Moderate to large eruptions (0.1  -0.5 km3; >0.5 km3)

No eruptions in historical times.

Largest known eruption

In the largest submarine eruptions in the Eldey volcanic system one or more volcanic islands rose above sea level but their age, area or volume is not known. The Eldey island is the only remaining one. It may initially have risen about 100 m (328 feet) above sea level (currently 70 m / 229 feet a.s.l.). Maximum water depth is 250 m (820 feet) and a 350 m (1 148 feet) high edifice can be envisaged. For comparison the Surtsey volcanic island (within Vestmannaeyjar volcanic system) was about 1 100 m (3 608 feet) long, 800 m (2 624 feet) wide and 160 m (524 feet) a.s.l. after erupting for 10 weeks (original water depth at eruption site 130 m (426 feet)).

An explosive submarine eruption at the northeastern tip of the Eldey system could possibly deposit tephra at the international airport Keflavik. With reference to known distribution patterns of tephra from the submarine part of the Reykjanes volcanic system, a 0.5 - 1 cm (0.19 - 0.39 inches) thick tephra layer could - possibly - be deposited at the airport.

Askja volcano earthquake swarm continues

Meanwhile, earthquakes are still being detected in the earthquake swarm around Askja.

A total of 166 earthquakes were recorded in the region in 24 hours to 11:05 UTC on November 17.

The largest was M2.0 located 2.6 km (1.6 miles) E of Dreki at 00:32 UTC on November 16. The quake hit at a depth of 4.7 km (2.9 miles).

Credit: IMO

Geological summary

The Reykjanes volcanic system at the SW tip of the Reykjanes Peninsula, where the Mid-Atlantic Ridge rises above sea level, comprises a broad area of postglacial basaltic crater rows and small shield volcanoes.

The submarine Reykjaneshryggur volcanic system is contiguous with and is considered part of the Reykjanes volcanic system, which is the westernmost of a series of four closely-spaced en-echelon fissure systems that extend diagonally across the Reykjanes Peninsula.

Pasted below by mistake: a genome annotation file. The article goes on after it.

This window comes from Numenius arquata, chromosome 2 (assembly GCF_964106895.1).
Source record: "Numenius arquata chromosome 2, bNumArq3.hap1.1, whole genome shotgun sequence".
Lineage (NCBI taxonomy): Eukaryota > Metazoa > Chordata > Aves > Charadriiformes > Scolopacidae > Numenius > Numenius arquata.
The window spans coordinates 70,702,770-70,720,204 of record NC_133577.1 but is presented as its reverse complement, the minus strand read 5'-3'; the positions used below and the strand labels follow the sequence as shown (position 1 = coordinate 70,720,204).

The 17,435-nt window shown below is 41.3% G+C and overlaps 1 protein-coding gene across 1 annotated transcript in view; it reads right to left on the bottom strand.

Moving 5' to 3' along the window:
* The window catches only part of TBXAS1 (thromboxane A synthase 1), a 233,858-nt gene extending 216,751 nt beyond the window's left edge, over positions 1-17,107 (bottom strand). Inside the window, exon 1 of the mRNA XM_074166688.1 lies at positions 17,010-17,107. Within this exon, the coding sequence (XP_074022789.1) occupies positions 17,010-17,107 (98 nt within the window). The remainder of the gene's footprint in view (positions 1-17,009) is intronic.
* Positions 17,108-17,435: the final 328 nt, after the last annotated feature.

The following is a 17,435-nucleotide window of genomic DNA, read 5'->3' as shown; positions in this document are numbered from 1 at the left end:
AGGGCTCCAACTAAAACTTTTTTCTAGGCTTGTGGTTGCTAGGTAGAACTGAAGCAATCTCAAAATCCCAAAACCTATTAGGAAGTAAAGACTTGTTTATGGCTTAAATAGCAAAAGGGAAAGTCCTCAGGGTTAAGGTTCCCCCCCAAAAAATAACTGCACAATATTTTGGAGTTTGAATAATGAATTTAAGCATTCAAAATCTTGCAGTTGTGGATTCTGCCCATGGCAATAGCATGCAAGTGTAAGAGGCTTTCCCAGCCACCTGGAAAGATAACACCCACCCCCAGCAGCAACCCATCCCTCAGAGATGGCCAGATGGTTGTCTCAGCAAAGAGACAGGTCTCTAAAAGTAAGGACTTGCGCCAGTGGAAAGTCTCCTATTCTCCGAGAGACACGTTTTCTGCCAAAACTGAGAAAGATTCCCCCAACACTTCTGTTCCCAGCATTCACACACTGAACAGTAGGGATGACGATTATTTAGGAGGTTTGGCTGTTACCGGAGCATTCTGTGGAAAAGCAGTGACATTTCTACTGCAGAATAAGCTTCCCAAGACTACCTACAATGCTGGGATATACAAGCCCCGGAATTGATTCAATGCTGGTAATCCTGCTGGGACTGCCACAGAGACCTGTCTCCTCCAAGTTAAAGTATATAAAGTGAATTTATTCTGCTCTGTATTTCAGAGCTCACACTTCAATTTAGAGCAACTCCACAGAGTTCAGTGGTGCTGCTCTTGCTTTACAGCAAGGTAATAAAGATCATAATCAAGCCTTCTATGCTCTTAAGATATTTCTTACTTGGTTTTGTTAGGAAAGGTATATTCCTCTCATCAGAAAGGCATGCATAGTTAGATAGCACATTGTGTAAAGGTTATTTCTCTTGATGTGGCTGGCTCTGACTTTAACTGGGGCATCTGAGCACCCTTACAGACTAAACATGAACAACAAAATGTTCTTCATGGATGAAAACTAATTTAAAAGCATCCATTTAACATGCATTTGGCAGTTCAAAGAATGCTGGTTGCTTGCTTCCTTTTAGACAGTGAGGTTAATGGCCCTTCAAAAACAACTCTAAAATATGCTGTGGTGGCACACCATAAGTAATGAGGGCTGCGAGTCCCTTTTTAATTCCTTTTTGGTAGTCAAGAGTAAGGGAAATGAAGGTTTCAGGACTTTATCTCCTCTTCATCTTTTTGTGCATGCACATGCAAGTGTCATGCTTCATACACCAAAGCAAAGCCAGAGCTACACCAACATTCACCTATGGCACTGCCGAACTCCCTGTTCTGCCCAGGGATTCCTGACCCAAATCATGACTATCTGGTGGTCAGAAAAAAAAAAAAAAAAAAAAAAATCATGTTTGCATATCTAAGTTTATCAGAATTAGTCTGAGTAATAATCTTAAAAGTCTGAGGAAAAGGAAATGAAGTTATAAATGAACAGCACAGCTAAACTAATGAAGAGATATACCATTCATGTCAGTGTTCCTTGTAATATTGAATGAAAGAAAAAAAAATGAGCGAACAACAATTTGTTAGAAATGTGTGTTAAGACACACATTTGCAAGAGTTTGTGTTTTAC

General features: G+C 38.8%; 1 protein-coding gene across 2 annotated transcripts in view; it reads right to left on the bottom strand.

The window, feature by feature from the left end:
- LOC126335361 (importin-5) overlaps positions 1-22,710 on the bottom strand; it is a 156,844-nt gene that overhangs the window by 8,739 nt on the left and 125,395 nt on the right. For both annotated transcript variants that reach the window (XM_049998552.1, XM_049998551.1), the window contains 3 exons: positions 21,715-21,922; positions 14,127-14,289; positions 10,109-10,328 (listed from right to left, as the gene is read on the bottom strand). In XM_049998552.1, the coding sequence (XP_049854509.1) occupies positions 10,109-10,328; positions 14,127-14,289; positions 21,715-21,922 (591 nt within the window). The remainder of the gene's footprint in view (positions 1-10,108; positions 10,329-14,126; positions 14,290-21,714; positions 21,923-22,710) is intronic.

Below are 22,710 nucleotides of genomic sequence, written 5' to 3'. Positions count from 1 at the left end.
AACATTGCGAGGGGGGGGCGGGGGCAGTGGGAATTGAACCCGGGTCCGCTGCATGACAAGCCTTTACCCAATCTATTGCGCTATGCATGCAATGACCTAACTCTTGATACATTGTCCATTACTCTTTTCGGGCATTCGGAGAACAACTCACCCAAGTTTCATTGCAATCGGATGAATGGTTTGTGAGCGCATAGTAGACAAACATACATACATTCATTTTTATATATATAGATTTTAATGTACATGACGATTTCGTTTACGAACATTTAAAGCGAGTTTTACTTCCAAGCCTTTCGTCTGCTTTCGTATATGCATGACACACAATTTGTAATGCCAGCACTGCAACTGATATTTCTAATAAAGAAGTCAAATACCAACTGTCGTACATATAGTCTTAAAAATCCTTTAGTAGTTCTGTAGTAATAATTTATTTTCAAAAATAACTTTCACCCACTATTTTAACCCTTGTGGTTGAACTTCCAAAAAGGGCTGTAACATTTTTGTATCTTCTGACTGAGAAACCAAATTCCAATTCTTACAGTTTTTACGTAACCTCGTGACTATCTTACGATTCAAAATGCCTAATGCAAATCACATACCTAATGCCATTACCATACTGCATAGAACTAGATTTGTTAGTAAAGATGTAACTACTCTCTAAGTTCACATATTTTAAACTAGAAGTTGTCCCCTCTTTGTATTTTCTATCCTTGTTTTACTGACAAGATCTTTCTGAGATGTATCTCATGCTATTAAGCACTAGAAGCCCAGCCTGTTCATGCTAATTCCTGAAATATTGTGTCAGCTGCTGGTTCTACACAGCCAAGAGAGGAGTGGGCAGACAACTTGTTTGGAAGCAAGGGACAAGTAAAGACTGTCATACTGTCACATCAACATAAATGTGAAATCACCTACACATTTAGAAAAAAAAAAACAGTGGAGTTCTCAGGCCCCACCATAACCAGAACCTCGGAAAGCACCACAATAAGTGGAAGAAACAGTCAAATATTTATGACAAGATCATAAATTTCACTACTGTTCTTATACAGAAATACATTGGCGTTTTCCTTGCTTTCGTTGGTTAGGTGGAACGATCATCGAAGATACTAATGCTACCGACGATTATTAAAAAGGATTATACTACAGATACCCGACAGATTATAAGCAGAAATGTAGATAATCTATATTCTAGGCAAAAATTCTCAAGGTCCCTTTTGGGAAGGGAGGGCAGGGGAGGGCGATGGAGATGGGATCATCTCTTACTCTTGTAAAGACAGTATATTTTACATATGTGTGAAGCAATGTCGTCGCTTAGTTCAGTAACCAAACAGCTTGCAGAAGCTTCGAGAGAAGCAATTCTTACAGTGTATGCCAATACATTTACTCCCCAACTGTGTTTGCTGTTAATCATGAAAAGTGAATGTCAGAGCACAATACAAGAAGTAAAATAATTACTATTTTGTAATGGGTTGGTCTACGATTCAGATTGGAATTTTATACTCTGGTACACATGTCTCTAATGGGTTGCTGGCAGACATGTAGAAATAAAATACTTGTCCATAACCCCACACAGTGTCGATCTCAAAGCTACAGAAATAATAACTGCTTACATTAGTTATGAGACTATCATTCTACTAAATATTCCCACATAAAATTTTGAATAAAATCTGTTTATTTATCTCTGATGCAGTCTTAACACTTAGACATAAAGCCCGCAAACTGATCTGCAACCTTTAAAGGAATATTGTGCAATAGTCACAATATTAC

Most of the subaerial part of the volcanic system (also known as the Reykjanes/Svartsengi volcanic system) is covered by Holocene lavas.

Photo by Oddur Sigurdsson, 1998 (Icelandic National Energy Authority).

Subaerial eruptions have occurred in historical time during the 13th century at several locations on the NE-SW-trending fissure system, and numerous submarine eruptions at Reykjaneshryggur dating back to the 12th century have been observed during historical time, some of which have formed ephemeral islands. Basaltic rocks of probable Holocene age have been recovered during dredging operations, and tephra deposits from earlier Holocene eruptions are preserved on the nearby Reykjanes Peninsula. (GVP)

Featured image credit: EMSC

Comments

goldminor 4 months ago

Exciting! Large Icelandic eruptions are strongly correlated with solar grand minima/Gleissberg cycles. All of the big dips on the JG/U 2K study prove that thought. ... http://www.uni-mainz.de/eng/bilder_presse/09_geo_tree_ring_northern_europe_climate.jpg